Diabetes Support Groups: There’s Strength in Numbers

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If you have diabetes (types 1 or 2), you know all too well the strains it puts on your life, from adhering to a stringent diet, to the constant monitoring of glucose levels, to concerns about the long-term progression of the disease. 

That’s why support groups — where you meet up with other people who are also diagnosed with diabetes and fighting the same fight — can help you emotionally, socially, and physically. Whether support is informal or structured, in-person or online, connecting with other people dealing with diabetes can be encouraging and empowering.

Whether support is informal or structured, in-person or online, connecting with other people dealing with diabetes can be encouraging and empowering.

The Value of Support 

According to a report in Diabetes Spectrum, a journal of the American Diabetes Association, when people with diabetes can talk to, and get support from, their peers, their commitment to their medication programdietexercise, and blood glucose monitoring appears to improve. It also seems to decrease depression. People with diabetes seem to benefit from sharing similar life experiences with peers, as well as sharing tips and techniques for tasks like insulin management. 

Research also suggests that when people with diabetes can learn from each other, rather than follow a structured lesson offered by a presenter, there are a number of benefits. These include improvement in blood sugar control, a better quality of life as it pertains to diabetes, and an improved sense of self-effectiveness. 

The Diabetes Research Institute Foundation reports that patients with diabetes who connect with their peers experience a number of benefits, including: 

  • A sense of being understood 
  • A chance to share knowledge and practical information 
  • A sense of hope 
  • Relief 
  • Encouragement 
  • Empowerment 

Where to Find Support Groups

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To locate a support group, start with one of these resources: 

  • Ask your physician or diabetes nurse educator 
  • Contact one of the following diabetes programs at Premier Health:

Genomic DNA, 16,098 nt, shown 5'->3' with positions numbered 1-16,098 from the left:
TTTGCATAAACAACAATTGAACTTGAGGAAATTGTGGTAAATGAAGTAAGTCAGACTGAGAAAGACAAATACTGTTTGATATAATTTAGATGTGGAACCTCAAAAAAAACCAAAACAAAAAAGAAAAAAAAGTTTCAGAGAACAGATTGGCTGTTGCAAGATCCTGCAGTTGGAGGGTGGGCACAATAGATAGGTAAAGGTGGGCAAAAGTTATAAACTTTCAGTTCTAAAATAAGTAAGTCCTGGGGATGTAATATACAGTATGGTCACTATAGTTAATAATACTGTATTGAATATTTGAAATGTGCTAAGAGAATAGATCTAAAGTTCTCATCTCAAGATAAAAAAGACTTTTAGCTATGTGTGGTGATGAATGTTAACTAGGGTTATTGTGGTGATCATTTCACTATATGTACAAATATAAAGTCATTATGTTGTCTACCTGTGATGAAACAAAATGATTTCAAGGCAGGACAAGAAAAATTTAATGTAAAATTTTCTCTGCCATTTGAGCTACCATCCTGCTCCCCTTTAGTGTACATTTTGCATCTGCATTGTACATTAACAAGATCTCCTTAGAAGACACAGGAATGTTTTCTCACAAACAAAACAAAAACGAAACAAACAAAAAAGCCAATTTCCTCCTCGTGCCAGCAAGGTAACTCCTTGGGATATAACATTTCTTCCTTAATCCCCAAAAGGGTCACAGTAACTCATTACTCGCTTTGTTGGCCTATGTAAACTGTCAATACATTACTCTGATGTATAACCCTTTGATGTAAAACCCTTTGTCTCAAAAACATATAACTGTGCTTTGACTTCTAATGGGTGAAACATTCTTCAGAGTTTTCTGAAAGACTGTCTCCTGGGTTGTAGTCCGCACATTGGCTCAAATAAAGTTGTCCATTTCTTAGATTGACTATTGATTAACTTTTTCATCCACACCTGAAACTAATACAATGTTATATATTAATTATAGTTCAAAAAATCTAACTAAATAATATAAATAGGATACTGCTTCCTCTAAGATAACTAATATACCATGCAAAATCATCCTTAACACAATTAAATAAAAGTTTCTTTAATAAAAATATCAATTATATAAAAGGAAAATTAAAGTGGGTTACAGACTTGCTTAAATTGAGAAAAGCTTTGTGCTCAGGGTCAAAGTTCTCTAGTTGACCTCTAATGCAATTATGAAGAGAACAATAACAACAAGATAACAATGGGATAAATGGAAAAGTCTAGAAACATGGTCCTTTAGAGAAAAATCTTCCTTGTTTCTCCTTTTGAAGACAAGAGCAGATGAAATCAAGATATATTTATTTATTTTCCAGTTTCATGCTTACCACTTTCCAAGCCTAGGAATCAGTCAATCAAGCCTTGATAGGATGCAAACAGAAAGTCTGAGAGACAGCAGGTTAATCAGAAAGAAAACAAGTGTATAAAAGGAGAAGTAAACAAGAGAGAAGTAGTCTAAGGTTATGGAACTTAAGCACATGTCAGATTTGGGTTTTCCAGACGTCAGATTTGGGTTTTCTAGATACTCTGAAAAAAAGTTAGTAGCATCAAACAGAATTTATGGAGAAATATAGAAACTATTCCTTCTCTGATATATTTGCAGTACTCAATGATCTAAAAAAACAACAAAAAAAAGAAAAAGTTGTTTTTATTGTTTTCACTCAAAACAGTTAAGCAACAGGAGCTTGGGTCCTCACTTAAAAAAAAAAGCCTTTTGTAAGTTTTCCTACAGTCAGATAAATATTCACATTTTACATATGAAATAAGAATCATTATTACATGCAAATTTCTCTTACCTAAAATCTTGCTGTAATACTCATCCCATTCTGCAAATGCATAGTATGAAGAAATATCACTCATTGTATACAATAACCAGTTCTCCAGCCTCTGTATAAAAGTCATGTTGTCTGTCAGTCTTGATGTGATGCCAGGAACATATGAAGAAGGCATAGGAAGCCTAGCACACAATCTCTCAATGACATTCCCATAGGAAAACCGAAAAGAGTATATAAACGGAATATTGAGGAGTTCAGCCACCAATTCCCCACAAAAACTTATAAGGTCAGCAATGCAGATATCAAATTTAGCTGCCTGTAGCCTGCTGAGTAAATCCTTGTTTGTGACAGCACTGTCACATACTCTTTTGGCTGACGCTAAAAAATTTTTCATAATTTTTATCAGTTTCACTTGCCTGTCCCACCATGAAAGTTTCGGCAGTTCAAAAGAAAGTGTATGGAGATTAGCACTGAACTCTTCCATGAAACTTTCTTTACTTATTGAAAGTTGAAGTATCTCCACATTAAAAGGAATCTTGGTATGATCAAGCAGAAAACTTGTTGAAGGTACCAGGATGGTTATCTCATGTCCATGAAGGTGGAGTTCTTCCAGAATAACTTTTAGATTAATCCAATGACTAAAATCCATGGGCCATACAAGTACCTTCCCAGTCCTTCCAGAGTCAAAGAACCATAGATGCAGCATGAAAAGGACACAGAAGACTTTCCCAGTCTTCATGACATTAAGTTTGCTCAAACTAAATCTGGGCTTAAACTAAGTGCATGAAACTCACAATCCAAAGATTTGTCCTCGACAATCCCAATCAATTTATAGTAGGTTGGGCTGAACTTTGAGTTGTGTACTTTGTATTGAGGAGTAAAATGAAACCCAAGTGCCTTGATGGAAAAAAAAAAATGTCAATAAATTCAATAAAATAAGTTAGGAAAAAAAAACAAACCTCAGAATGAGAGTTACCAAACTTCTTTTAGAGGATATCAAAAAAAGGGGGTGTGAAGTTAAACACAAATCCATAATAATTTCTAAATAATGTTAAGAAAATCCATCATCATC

• Bull Family Diabetes Center, (937) 208-9090 
    • Diabetes Services – Dayton, (937) 734-6180 
    • Diabetes Services at Upper Valley Medical Center, (937) 440-4526 
  • Call Diabetes Dayton, a local diabetes association, (937) 220-6611 
  • Contact your local American Diabetes Association chapter
  • Contact the Juvenile Diabetes Research Foundation

Starting Your Own Group – A Checklist

If you are having trouble finding a support group that suits your needs, consider starting one. Here are some tips on forming a group:

  • First, consider your purpose and membership. Ask yourself these questions:
    • Do you want the experience to be simply a chance to talk and share, or do you want to provide educational opportunities, or both?
    • Do you want a group that consists of other patients, family members, or a mix of both?
    • Do you need or want to involve a professional (like a diabetes nurse educator or social worker) in the group?
  • Find a place to meet. Libraries, churches, and hospitals sometimes offer free meeting space for support groups. Check out the space before agreeing to hold your meetings there. Consider:
    • Is the space big enough?
    • Is the meeting room private (e.g., is there a door you can shut so your members can speak confidentially?)
    • Is it convenient?
    • Is it near public transportation (if that is a concern for your members)?
    • Is it accessible for people with disabilities?
    • Does it have parking nearby?
    • Is it a welcoming, well-lit space?
    • Can you move the seats into a circle?
  • Publicize. Ask yourself, where would you find people (like yourself) who might be interested in a diabetes support group? Consider these tactics:
    • Posting fliers at area pharmacies, grocery stores, doctors’ offices, and senior centers
    • Submitting info to a local community calendars in the newspaper, and on television or radio
    • Reaching out on Facebook, Twitter, and Nextdoor.com
  • Think about the content of your meetings. Will you focus primarily on sharing among group members? Lectures? Presentations? Guest speakers? Or a mix of these?
  • Include group members in planning meetings, and in establishing ground rules. The group should agree:
    • To give everyone an equal opportunity to contribute
    • To accept others’ feelings and ideas
    • To maintain confidentiality
  • Be patient. It takes time for a group to gel, and there will be peaks and valleys in the growth and development of the group.

In conclusion: We can all learn a lot from each other’s successes and failures. Joining a diabetes support group can help make the disease more manageable for everyone. 

Small Steps: Live Healthy
A healthy diet and active lifestyle benefit people with all types of diabetes.